Perhaps this project of cultural curiosities deserves a less pretentious title that compounds its form and aesthetics. Maybe adding the word acidic to the title would communicate the true identity of its essence—acidic photojournalism. Why not! It’s an adjective that has been attributed to Hunter S. Thompson’s gonzo journalism, the 60’s, music, and now, my labor…which has some type of acidic impregnation on itself, a chemical process.
Not everyone’s dipping 35mm film into their own urine. One morning alkaline, another, acidic. Twisting and dyeing and spotting and colouring; and I see it still, a plastic film canister, with bubbles staggering their way up to the surface. Sometimes Kodak, other times Fujifilm, not too many Ilford get to experience the horrible act, the tension, the climax before a magic trick. And I see it still…representing social tensions, traditional modes of authority, sexual liberation, experimentation, and differing interpretations of a dream. As the process unfolds, new cultural shadows appear, as well as a dynamic spread of censorship through the film: mystical and symbolic effects incarnate. They perpetrate the immortal action.
Since 1992, the villagers from the state of Veracruz, who comprise the movement of the “400 Pueblos,” have been protesting what they believe was an unfair land theft; it was the land they resided on, the land they worked for over a decade; a land now seized.
In the streets of Mexico City, twice a year, for periods of two or three months at a time, more than 400 people camp out on eerie nights surrounding the nearby “Monumento a la Madre.” During the afternoon, the evening rush hour, the farmers and families of the “400 Pueblos” protest naked, dancing to the tone of cumbia and salsa, wearing little more than a loincloth draped with a photo of Mexican senator Dante Delgado, at a grand boulevard which is also a main avenue (Paseo de la Reforma) in downtown Mexico City.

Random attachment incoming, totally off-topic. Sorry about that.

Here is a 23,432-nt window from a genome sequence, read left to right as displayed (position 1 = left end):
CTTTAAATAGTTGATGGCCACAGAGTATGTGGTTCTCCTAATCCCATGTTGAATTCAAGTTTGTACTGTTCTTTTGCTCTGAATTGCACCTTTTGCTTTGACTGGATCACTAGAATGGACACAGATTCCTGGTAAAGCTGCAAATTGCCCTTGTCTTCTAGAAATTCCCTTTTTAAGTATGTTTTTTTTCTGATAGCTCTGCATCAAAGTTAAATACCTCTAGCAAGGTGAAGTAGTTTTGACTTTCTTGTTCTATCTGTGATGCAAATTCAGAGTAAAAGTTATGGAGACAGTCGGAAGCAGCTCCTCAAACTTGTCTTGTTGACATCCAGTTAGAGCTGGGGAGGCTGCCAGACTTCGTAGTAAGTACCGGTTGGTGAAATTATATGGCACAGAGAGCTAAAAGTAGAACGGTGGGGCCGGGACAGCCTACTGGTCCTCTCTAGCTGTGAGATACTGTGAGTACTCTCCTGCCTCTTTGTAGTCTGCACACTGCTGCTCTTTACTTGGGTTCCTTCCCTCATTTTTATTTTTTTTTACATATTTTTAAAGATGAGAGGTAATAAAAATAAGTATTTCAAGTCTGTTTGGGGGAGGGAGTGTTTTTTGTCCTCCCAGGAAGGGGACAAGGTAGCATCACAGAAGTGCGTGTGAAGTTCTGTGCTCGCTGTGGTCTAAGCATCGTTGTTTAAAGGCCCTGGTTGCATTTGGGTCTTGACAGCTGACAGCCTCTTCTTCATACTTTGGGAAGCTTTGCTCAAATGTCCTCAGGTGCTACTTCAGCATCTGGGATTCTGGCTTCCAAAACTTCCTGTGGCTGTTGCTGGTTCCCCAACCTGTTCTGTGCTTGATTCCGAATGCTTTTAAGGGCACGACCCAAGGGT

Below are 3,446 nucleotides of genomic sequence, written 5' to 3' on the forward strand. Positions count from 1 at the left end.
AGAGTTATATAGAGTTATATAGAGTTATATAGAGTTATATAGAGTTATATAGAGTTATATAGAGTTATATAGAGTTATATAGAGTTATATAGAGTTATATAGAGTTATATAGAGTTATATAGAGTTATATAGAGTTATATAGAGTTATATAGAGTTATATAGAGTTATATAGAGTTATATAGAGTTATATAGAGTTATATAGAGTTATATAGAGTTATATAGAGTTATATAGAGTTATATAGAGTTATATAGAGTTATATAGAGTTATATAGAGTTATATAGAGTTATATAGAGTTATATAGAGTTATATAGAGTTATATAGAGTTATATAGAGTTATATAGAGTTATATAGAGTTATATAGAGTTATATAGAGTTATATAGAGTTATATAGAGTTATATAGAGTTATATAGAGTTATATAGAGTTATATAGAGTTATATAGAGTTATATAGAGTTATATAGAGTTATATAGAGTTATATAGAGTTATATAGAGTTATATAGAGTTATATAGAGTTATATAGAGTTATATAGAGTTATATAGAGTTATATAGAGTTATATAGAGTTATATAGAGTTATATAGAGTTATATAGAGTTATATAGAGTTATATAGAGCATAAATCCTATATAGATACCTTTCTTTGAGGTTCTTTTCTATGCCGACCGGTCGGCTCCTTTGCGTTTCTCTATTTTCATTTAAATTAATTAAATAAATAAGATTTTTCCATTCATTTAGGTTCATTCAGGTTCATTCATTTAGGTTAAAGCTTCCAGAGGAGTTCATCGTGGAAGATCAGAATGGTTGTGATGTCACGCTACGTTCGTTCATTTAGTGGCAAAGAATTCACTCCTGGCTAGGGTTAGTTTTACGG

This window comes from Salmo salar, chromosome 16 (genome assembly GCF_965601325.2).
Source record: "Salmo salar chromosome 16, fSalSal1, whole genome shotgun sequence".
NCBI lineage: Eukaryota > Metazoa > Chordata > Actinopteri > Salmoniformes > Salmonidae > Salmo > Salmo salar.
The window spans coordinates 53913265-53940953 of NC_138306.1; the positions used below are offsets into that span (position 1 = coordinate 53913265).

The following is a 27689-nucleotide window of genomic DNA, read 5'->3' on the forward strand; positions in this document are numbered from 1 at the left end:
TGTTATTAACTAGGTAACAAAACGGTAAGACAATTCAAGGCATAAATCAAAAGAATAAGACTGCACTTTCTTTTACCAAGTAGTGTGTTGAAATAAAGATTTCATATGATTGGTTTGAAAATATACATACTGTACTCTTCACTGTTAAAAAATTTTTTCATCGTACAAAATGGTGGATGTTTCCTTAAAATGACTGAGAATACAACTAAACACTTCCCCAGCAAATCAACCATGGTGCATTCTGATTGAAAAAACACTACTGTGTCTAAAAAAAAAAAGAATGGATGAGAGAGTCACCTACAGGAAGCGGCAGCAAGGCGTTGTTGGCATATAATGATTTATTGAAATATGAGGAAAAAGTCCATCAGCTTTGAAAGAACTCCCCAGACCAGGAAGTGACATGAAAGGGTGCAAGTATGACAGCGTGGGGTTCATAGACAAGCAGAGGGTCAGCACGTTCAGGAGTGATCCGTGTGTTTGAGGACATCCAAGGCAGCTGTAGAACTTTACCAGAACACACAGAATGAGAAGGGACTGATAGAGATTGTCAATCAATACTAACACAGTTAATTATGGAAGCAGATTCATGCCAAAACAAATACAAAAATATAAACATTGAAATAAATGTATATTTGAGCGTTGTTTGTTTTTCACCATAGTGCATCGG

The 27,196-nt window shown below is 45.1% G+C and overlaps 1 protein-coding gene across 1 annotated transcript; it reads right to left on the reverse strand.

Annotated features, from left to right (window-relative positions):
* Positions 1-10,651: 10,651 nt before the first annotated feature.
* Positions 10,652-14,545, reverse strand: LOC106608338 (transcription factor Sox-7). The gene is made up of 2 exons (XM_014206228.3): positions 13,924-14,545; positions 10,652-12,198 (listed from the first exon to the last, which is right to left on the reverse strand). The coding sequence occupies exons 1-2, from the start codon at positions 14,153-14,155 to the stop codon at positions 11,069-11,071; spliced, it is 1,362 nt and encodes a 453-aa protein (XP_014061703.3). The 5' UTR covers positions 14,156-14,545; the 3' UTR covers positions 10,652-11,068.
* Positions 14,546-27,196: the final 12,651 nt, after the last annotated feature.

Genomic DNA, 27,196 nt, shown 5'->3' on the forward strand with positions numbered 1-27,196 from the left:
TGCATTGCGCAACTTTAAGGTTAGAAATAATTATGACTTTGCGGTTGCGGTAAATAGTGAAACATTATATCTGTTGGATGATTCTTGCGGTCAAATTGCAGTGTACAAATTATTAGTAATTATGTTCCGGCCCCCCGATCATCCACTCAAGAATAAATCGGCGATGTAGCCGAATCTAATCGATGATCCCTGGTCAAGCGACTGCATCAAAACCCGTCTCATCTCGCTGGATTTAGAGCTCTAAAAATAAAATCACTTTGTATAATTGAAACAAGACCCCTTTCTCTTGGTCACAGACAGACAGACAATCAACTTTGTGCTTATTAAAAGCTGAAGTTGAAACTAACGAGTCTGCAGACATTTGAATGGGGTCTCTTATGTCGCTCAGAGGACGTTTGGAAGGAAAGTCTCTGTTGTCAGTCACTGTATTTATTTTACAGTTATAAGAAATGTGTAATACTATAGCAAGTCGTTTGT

Dante Delgado was the interim governor of Veracruz in 1992. According to the organization, he’s the one who ordered the destruction of their villages in Alamo, Temapache, Poza Rica and Martinez de la Torre. The “corrupt and oppressive”—the photo of his face reads this—Dante Delgado also invented charges and jailed more than 200 people. It feels we haven’t changed a bit in this country. Just two years ago another tyrannical political figure lead to the disappearance of 43 students, a national and shameful disaster known as Ayotzinapa.
As hundreds of farmers and their families tell it, it happened on an early 1992 morning, when several “pueblos” were shaken awake by the rumbling of machinery and heavy earth-moving equipment. The drivers were accompanied by police officials, who cleared out the area. They were given a couple of minutes to grab a few belonging before the demolition trucks rolled in to destroy their homes, churches, and schools. For more than a decade, these people had lived in “ejidos,” public land where they had farmed, believing it would be theirs to use forever. It was a shameful act and nothing has been done by the authorities, as usual.
“We are only farmers. We have no weapons. The only thing we do have are our bodies to call for attention,” explained Nereo Cruz, another member of the organization.